AMD Tri-core Processor Details for 2008 and 2009
December 4, 2007 2:56 AM
comment(s) - last by
AMD has something for everyone with its new tri-core processors, but quite a lot is still marked "tentative"
AMD picked up big headlines
the day before Intel's Fall Developer Forum
with the announcement of its upcoming tri-core processors.
AMD's original release did not specify if this tri-core processor, code named
, would be a totally new processor or merely a stripped-down version of
. The answer, it appears, is both.
In an embargoed corporate roadmap forwarded to
, details of these new triple-core oddities came to light.
The first triple-core processor,
, is essentially a core-disabled version of the
quad-core processor. It includes a full
package, including the 2MB of shared L3 cache, with one core disabled.
, which will eventually herald the AMD Phenom 8000-product name, is scheduled to launch in February 2008 with mass availability in March. AMD representatives, speaking on conditions of anonymity, confirmed the initial 2.4 GHz Phenom 8700 and 2.3 GHz Phenom 8600 tri-core processors will launch with a 95W thermal envelope.
In late 2008, AMD will shift almost all of its 65nm quad-core offerings to 45nm. AMD will then follow up these initial quad-core offerings with 45nm dual-core and triple-core processors in 2009.
The first of these 45nm tri-core processors, codenamed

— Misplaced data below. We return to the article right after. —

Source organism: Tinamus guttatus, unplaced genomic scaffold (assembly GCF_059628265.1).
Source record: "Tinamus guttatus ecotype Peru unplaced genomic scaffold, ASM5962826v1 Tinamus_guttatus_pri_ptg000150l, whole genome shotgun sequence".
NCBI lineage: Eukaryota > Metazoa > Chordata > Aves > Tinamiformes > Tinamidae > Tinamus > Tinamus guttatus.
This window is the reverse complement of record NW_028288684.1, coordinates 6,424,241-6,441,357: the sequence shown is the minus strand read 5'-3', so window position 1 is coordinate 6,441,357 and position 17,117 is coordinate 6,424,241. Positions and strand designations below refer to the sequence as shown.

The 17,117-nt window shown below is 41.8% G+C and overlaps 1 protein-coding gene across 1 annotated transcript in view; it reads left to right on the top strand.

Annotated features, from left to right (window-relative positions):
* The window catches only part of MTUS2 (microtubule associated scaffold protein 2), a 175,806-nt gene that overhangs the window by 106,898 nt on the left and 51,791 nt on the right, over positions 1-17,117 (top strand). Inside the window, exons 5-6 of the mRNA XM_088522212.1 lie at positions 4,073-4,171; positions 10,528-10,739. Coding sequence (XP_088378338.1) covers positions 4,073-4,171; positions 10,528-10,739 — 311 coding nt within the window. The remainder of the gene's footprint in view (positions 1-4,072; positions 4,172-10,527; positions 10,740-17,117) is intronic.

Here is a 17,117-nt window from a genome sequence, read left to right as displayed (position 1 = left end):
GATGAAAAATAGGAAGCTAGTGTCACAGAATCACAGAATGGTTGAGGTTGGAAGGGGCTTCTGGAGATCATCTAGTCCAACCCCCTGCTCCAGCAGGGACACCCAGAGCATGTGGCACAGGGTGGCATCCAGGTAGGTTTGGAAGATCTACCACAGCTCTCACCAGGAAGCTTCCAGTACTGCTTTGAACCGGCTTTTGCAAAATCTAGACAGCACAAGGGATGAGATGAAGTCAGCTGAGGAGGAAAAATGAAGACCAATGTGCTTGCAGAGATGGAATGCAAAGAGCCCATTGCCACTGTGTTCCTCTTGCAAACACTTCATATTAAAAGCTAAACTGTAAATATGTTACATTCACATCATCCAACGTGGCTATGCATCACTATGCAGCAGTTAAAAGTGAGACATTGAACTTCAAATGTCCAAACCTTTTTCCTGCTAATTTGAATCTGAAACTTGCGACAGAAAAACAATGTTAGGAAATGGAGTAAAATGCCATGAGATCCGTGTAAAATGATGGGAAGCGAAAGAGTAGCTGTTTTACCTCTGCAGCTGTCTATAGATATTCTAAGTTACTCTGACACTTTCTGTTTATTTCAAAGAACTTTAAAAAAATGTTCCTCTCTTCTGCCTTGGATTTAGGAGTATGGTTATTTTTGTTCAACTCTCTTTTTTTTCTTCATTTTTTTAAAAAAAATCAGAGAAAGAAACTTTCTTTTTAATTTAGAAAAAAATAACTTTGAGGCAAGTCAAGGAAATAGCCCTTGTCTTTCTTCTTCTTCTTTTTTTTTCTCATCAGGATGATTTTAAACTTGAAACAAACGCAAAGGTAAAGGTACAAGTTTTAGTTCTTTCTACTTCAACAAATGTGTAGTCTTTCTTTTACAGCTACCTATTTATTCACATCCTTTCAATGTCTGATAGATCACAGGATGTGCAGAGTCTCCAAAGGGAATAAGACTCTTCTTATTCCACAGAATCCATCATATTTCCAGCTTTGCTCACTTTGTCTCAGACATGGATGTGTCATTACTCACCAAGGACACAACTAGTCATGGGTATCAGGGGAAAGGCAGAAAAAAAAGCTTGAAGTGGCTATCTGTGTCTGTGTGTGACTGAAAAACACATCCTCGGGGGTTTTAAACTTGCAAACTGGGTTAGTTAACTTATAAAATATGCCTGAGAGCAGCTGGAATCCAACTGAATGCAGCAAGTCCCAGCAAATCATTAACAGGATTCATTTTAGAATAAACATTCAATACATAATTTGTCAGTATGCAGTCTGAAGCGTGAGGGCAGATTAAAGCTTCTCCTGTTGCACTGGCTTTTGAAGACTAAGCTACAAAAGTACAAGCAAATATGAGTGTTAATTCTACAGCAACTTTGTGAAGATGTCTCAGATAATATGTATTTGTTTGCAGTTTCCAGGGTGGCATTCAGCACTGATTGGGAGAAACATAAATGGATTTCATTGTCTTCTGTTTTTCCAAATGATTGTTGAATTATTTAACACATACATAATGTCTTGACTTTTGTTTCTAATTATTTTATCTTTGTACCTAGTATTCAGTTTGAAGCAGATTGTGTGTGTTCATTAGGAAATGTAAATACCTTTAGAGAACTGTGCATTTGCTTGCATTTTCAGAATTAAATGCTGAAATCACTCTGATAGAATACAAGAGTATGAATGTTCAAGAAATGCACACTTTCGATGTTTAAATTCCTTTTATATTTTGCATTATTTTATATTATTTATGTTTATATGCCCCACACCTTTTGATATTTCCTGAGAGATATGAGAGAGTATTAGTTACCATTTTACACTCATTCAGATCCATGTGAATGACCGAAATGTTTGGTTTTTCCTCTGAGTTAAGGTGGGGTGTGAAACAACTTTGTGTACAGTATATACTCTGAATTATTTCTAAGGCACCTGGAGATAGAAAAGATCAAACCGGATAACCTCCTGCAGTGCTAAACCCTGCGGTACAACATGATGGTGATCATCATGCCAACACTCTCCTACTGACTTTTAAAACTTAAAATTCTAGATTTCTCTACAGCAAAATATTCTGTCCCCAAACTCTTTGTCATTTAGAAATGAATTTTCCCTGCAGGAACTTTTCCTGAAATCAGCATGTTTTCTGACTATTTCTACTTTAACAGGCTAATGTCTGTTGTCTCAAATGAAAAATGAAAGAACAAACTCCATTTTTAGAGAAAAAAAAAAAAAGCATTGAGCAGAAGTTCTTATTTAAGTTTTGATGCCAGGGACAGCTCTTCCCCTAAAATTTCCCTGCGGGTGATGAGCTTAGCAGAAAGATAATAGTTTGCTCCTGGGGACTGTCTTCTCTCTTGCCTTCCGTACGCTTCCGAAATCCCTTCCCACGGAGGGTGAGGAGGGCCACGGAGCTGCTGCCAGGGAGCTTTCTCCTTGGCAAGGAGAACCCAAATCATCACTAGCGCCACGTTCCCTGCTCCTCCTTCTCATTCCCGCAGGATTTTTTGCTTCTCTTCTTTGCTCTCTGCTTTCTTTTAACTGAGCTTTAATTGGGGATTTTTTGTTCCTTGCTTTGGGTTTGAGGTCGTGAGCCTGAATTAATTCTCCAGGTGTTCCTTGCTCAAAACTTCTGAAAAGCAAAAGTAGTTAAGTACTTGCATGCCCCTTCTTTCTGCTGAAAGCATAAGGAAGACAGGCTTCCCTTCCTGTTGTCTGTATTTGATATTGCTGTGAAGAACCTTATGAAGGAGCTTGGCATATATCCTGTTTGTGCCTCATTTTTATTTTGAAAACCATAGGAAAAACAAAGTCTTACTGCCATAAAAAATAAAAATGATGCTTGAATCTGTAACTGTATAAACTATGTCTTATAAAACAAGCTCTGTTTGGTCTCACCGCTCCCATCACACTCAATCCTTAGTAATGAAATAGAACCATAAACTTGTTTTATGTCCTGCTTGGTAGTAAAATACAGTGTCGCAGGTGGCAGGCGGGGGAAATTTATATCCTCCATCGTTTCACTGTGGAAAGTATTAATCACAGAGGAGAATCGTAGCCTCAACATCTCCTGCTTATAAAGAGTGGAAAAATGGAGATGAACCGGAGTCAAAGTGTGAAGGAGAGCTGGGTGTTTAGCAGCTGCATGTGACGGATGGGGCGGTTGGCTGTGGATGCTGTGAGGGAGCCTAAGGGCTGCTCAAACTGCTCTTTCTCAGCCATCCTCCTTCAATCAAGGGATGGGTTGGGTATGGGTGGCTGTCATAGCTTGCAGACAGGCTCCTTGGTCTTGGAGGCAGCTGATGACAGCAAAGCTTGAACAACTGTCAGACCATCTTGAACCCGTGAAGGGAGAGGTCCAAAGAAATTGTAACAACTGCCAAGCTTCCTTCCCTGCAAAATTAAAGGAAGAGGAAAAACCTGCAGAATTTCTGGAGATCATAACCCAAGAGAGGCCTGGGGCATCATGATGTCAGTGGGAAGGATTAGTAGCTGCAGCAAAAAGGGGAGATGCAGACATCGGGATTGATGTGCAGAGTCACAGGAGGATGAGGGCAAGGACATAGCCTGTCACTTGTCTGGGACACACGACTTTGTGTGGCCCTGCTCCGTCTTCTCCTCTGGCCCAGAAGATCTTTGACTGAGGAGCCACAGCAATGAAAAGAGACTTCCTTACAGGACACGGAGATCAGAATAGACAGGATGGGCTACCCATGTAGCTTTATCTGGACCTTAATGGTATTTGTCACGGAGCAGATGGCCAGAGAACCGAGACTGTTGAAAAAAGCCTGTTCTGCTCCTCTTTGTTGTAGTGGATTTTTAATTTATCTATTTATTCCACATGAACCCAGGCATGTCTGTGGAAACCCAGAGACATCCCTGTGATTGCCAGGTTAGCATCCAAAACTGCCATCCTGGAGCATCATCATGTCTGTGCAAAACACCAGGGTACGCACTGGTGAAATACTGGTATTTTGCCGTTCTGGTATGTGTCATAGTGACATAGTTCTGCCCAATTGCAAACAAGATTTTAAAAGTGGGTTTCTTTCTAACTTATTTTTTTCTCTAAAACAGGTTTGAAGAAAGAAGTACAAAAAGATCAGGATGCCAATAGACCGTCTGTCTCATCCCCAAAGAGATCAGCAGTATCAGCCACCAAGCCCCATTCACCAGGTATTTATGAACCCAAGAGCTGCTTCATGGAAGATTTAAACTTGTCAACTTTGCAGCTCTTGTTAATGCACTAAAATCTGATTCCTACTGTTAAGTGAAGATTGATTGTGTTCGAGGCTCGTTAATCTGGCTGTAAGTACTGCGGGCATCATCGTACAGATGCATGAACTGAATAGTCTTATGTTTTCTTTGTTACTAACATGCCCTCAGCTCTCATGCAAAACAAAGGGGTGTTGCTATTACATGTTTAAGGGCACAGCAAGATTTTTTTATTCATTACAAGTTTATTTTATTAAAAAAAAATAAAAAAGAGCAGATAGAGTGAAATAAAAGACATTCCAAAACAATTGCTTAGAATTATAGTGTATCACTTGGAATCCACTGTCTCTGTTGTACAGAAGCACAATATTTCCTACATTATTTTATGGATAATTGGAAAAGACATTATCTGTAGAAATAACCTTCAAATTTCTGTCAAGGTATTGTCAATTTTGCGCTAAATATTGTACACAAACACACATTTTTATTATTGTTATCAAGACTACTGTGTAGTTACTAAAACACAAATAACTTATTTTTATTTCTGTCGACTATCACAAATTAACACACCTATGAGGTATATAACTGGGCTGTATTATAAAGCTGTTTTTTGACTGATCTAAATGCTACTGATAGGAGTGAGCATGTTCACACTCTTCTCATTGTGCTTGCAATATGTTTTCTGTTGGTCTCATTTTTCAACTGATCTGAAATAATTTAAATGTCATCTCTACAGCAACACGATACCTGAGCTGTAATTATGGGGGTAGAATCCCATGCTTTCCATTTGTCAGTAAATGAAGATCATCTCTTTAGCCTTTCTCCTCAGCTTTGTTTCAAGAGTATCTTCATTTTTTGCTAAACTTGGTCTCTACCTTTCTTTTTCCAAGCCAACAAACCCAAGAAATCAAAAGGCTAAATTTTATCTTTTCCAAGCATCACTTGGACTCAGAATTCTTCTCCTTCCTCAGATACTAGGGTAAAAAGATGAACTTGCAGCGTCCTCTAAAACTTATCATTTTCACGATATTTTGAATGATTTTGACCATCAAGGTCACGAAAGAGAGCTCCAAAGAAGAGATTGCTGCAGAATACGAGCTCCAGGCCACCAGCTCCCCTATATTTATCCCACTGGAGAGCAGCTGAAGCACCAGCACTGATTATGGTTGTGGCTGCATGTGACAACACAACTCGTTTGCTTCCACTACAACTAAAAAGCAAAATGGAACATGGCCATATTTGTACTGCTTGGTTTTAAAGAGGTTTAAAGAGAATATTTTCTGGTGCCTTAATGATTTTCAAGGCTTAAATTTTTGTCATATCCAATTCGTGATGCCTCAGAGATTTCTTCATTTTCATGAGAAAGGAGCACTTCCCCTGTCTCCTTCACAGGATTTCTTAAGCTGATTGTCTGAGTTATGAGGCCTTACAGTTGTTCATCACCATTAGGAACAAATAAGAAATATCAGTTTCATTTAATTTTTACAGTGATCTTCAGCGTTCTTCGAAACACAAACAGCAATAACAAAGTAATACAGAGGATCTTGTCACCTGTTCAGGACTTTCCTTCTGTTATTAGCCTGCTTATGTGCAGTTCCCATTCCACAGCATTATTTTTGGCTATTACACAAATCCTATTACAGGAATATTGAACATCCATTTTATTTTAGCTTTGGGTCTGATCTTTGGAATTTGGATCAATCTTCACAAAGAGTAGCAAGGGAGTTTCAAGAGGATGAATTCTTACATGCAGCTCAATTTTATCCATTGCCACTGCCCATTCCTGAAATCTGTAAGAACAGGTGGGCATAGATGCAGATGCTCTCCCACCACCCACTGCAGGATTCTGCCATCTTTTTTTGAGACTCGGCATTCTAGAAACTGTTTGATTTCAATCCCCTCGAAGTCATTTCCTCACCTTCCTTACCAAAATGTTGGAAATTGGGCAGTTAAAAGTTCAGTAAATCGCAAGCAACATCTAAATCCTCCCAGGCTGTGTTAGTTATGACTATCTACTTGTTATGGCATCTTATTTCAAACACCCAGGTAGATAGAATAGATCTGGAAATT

, will launch with DDR2 and DDR3 support. However, AMD guidance also details that
will ship with two different varieties: one with a shared L3 cache, another without. All 45nm quad-core AMD processors incorporate shared L3 cache, with
the exception of the
AMD guidance goes on to state that all mainstream Phenom quad-core processors, both with shared L3 cache (
) and without (
), shipped in 2009 will feature DDR3 exclusively.
, on the other hand, will feature a mix of DDR2 and DDR3 support.
Unfortunately the answers for tri-core only raise further questions. While
has a unique codename, it seems to be a combination of cut-down
quad-core processors. The logical conclusion would be that
is merely excess or defective
processors from the 2008 launch.
Yet AMD's roadmap goes on to detail one more chip:
which has always been described by AMD as a dual-core version of
, will make its debut with variable shared L3 cache and a mix of DDR2 and DDR3 support. Could it be that
is a core-disabled version of
, which is already likely a core-disabled version of
One AMD representative declined to comment on these 45nm processors, stating that 2009 processor launches and specifications are still "tentitive."
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RE: Kind of goofy
12/4/2007 5:19:44 AM
Regardless of whether a core or cache is disabled/isolated because either yields are too high or because yields are low (meaning a core doesn't perform to standards) purchases never perfectly match yields.
Your view that something although functionally equivalent but invisibly different is "broken" is sophomoric. I am certain before the 4 core cpu was even designed that the issues of yield was discussed resulting in a design whereby an isolated 4 to 3 product performed the same with the same power usage as a pure 3 core product.
No product made anywhere is identical to its sibling. Each is slightly different than the other with a statistically definable variance. By your definition, if an item isn't a perfect duplicate of a prototype it would be "broken".
"There's no chance that the iPhone is going to get any significant market share. No chance." -- Microsoft CEO Steve Ballmer
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